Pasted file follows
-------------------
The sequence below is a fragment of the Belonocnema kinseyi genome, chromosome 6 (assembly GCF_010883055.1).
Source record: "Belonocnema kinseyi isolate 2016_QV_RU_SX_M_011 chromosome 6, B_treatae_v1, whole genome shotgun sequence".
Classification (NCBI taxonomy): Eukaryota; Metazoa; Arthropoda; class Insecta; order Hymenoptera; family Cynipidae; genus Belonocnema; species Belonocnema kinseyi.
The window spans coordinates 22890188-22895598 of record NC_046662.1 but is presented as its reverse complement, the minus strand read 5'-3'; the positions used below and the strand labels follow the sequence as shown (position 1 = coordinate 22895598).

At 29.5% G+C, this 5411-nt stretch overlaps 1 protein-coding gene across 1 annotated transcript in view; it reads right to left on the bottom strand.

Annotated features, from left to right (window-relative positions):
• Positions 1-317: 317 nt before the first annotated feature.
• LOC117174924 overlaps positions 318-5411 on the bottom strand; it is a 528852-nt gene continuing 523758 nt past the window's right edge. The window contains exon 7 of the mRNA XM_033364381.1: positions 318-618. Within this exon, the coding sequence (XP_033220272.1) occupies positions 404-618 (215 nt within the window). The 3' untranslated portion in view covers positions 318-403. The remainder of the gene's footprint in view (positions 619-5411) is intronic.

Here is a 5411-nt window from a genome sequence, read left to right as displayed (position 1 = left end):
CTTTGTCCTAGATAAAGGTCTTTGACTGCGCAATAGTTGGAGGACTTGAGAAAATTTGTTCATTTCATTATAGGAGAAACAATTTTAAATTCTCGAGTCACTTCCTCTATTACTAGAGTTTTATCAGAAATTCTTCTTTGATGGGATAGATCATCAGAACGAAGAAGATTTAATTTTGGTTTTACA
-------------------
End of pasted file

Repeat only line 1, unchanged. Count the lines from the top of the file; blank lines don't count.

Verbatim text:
The sequence below is a fragment of the Belonocnema kinseyi genome, chromosome 6 (assembly GCF_010883055.1).